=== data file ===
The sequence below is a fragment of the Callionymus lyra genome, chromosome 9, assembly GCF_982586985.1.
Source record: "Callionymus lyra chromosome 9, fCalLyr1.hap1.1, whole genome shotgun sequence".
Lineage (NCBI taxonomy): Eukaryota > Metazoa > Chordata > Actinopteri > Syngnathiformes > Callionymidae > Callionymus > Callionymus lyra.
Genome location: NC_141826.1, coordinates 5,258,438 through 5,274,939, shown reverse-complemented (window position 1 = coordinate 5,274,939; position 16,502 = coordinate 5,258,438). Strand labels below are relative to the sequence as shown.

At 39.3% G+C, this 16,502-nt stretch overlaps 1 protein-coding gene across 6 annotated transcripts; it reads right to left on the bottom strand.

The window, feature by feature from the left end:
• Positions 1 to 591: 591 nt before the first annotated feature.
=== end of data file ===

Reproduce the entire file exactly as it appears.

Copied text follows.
The sequence below is a fragment of the Callionymus lyra genome, chromosome 9, assembly GCF_982586985.1.
Source record: "Callionymus lyra chromosome 9, fCalLyr1.hap1.1, whole genome shotgun sequence".
Lineage (NCBI taxonomy): Eukaryota > Metazoa > Chordata > Actinopteri > Syngnathiformes > Callionymidae > Callionymus > Callionymus lyra.
Genome location: NC_141826.1, coordinates 5,258,438 through 5,274,939, shown reverse-complemented (window position 1 = coordinate 5,274,939; position 16,502 = coordinate 5,258,438). Strand labels below are relative to the sequence as shown.

At 39.3% G+C, this 16,502-nt stretch overlaps 1 protein-coding gene across 6 annotated transcripts; it reads right to left on the bottom strand.

The window, feature by feature from the left end:
• Positions 1 to 591: 591 nt before the first annotated feature.